Nepal | November 19, 2018

Fuel crisis hits Valley schools hard

Say they will be forced to halt academic activities, if shortage continues

Himalayan News Service

Kathmandu, September 29

At a time when schools in various districts in the Tarai remain closed for more than 40 days due to the ongoing protests by Madhesh-based parties, schools in the Kathmandu Valley are also on verge of closure due to crisis of petroleum products.

Many private and boarding schools in the Valley are running short of petroleum products and cooking gas since the past few days. As a result they have been facing difficulties transporting day-scholars between school and home, and feeding boarders. If the situation persists, the schools say they will be forced to pull down their shutters soon.

Mukunda Sharma, principal, Hattiban-based Little Angels’ School, said more than 90 per cent of its students use school bus and if the fuel crisis persists they will soon have to close their school. “Closure of schools due to petroleum crisis will send a wrong message. So the government should make special arrangements for schools.”

Little Angels’ School alone has around 125 school buses for more than 6,000 students from pre-primary to diploma level. There are hundreds of such schools with tens of thousands of students in the Valley. If these schools are not provided petroleum products they will have to halt academic activities.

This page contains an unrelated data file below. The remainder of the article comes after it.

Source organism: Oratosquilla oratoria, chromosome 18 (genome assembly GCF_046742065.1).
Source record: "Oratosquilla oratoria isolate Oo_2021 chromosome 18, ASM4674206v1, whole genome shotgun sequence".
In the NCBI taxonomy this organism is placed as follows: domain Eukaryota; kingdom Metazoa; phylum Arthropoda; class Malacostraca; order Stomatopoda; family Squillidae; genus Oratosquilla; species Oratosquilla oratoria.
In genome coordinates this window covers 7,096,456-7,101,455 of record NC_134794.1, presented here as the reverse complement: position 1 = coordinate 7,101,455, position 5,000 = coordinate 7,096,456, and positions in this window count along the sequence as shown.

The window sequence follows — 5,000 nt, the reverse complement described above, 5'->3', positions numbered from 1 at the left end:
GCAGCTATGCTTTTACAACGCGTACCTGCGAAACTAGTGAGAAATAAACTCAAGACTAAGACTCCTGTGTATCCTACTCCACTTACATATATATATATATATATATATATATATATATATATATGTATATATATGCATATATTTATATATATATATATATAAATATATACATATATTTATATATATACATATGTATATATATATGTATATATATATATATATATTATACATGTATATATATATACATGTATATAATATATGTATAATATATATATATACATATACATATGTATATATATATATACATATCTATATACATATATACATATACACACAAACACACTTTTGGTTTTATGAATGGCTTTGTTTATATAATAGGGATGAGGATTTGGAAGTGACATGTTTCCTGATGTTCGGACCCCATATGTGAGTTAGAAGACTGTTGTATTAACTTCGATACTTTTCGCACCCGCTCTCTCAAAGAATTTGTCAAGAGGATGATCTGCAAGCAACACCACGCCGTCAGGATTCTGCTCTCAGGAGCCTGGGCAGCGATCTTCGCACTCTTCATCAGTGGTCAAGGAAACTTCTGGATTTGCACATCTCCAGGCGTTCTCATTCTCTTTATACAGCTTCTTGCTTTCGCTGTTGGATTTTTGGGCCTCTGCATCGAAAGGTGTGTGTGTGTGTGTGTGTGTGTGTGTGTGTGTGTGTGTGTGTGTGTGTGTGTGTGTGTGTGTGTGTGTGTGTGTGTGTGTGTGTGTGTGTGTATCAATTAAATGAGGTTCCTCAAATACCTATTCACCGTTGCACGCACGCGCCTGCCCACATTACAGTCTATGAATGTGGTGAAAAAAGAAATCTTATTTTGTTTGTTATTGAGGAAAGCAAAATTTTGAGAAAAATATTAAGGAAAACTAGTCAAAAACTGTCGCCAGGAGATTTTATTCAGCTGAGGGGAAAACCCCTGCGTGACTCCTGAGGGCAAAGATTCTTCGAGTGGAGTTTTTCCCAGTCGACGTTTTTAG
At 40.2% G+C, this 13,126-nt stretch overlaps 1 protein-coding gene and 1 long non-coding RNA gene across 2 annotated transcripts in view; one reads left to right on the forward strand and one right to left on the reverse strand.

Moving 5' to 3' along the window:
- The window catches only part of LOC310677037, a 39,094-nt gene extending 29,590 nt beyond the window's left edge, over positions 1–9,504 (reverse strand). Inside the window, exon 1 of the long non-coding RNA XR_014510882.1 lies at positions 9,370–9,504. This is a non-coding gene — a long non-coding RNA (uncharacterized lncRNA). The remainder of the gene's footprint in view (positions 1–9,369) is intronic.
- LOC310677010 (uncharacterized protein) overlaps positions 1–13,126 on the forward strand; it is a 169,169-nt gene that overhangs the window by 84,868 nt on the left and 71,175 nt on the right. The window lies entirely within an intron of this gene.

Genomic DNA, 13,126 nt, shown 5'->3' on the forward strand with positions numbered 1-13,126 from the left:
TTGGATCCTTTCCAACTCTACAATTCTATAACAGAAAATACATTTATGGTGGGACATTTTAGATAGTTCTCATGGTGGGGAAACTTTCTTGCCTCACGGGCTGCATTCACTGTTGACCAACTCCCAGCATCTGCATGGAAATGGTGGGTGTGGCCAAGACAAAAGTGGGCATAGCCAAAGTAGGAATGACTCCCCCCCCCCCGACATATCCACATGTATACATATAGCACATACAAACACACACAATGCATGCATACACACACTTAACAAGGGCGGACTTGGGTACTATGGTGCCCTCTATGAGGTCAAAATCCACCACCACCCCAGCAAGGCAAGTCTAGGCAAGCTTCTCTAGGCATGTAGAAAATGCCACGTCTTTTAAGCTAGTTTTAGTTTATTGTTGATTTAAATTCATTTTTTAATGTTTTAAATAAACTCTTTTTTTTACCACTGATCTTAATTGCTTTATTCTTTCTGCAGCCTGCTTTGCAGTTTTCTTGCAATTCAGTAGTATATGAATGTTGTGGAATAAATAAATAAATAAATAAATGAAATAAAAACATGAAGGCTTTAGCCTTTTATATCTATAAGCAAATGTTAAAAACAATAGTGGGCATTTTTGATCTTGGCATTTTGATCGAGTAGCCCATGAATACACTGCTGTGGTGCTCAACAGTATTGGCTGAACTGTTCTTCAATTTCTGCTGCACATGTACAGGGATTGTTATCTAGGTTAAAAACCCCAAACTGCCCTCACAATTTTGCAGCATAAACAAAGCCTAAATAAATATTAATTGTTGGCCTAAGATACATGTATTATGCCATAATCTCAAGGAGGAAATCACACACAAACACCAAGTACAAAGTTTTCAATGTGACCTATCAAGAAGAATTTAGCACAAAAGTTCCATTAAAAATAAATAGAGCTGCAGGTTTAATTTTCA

“The schools had remained closed for more than a month early this academic season after the April 25 earthquake and now we don’t want to close our schools due to crisis of petroleum products,” he said, adding, “Schools should run despite difficulties and we want the government to support us.”

Karna Bahadur Shahi, president, National Private and Boarding Schools Association Nepal, said, “It has become difficult for us to continue classes due to the fuel crisis.”

Shahi, who is also the founder principal of Chabahil-based Texas International School, said, “We stopped making tea in our school canteen from today due to shortage of cooking gas. We are using cooking gas only if it is unavoidable.” He said they have already urged the Ministry of Home Affairs through the Ministry of Education to resolve the petroleum crisis facing schools, but to no avail.

“Declaring schools as zones of peace alone is not enough. The government should create an environment for ensuring students their right to education even in difficult times,” he added, “The government does not seem to be taking this issue seriously.”

The government had earlier announced to provide 20 liters of petrol each to school vehicles.

Spokesperson for the MoE Dr Hari Lamsal today assured that the ministry will take an initiative to ease supply of petroleum products to academic institutions. “We are going to request the home ministry to ease the supply of petroleum products to schools so that academic activities are not affected.”


A version of this article appears in print on September 30, 2015 of The Himalayan Times.


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